Go Shiina’s battle themes are quite varied. The battle theme, “New Power Awakens,” opens with a beautiful piano and strings introduction before moving into the actual meat of the battle theme, a grand orchestral/rock hybrid with a lot going on. The percussion has a very progressive rock sound to it and really works well alongside Sakuraba’s battle themes because of it. In addition, the melody for the battle theme is extremely strong and the electric guitar in the melody line and accompaniment really stand out and add so much to the theme. It’s an extremely heroic sounding piece of music and easily one of the best additions to the soundtrack. “Existence to Be Feared” is another epic battle theme with a focus on choir and orchestra. It is quite reminiscent of the style for some of his music in the God Eater series. One thing that is a bit disjointed about this theme is the sudden shift in tempo and atmosphere to a much softer approach before reincorporating the bombast. It does take the listener out of the element slightly, but on the whole is still largely enjoyable. His last battle theme, “Rising Up,” is quite different compared to the rest of the soundtrack, given that it is a vocal battle theme. Sung by Courtney Knott, it has a very heroic soundscape with inspirational lyrics. While the theme might be a bit “strange” for a battle theme, the underlying elements do fit quite well as a battle theme. As the theme progresses, the orchestral components of the piece are joined by an electronic beat, giving the theme more of a dance vibe. It’s a wonderful song, but may not be for everyone.

The other major song that Go Shiina composed is “Journey’s End,” the vocal theme for the game. Sung by Ingrid Gerdes, who also worked on the original PSP release of God Eater 2, it’s a ballad with a very simplistic approach. The lyrics themselves fit well with the story and Ingrid’s voice works quite well with the piano led piece. As the theme progresses throughout its nearly 12 minute length, the instrumentation keeps getting more and more lush, as well as featuring a children’s choir as well. On the whole, it’s a very successful tune and its pop flavor has a bit of an old charm to it, similar to some of his past work such as “my tales” from Tales of LegendiaShiina’s final tune on his disc, “The Way of Katz,” is certainly my least favorite and perhaps the most off-putting theme on the soundtrack. I’m not quite sure how it’s incorporated in game, but the actual music featured on the disc is a stylistic medley. Opening with quirky vocal work, presumably that of an anthropomorphic cat species, it sets the melody and is probably the element that is sure to cause the most reaction. The instrumental versions of this piece, ranging from a string quartet style to even 8bit, are quite nice. It’s just that the opening vocals, and when they are reincorporated, detract from an otherwise solid piece of music.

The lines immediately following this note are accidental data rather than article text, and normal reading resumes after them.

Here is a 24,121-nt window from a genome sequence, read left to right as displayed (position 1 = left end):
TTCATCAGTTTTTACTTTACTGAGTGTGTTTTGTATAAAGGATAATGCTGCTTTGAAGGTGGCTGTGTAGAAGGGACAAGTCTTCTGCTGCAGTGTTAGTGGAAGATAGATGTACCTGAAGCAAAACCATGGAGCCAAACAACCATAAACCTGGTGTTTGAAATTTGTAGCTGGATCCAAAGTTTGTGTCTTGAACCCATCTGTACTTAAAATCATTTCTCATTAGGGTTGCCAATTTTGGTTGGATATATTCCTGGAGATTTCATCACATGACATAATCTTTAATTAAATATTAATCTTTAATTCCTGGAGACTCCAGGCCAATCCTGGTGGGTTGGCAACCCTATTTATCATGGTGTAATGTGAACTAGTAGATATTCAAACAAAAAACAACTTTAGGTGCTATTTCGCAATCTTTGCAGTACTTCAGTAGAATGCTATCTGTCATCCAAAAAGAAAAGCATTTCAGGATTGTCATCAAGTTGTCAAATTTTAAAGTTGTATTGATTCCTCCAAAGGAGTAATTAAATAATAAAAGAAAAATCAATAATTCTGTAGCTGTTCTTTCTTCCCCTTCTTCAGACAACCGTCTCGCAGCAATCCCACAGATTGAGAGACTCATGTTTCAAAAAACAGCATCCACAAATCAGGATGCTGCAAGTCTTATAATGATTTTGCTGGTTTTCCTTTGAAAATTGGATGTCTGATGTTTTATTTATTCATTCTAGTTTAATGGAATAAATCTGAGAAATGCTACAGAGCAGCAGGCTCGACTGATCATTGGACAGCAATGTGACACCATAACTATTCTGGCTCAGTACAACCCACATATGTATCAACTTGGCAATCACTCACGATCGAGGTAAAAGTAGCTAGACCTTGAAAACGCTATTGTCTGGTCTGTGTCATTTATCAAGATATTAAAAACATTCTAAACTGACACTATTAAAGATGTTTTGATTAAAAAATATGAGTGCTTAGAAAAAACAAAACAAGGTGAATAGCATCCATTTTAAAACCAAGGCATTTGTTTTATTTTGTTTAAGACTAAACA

In the end, the Tales of Zestiria Original Soundtrack is an extremely solid effort, both by Motoi Sakuraba and Go Shiina. While there is a lot of filler among the 100+ tracks, the more substantial themes definitely are worth a listen. Sakuraba’s symphonic approach is reminiscent of earlier games in his career such as Infinite Undiscovery and Eternal Sonata, and the overall sound brought by him is more akin to classic games in the Tales series more so than recent ones, although with some modern influences such as in the aforementioned games as well as the Dark Souls series. As for Go Shiina’s contributions, most of his contributions are also quite excellent and fit well for their respective uses. Because of the disparity between the two styles of the composers as well as the synthesized vs. live instrumentation, the soundtrack, despite being quite solid, is also the Tales soundtrack that is the most discordant. Fans of earlier Tales works, Sakuraba, and Shiina in general, will most likely find enjoyment out of this soundtrack.

Tales of Zestiria Original Soundtrack Don Kotowski

Do you agree with the review and score? Let us know in the comments below!


Posted on March 17, 2015 by Don Kotowski. Last modified on March 17, 2015.

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About the Author

Currently residing in Philadelphia. I spend my days working in vaccine characterization and dedicate some of my spare time in the evening to the vast world of video game music, both reviewing soundtracks as well as maintaining relationships with composers overseas in Europe and in Japan.

One Response to Tales of Zestiria Original Soundtrack

  1. Nice review, Don. I agree with you on several points, though as I’ve mentioned I actually think this is the strongest Tales effort in quite a long time– to me, even the filler feels a little more inspired than usual. I’m definitely confident in saying it’s much better than either of the games before it, Xillia 1/2.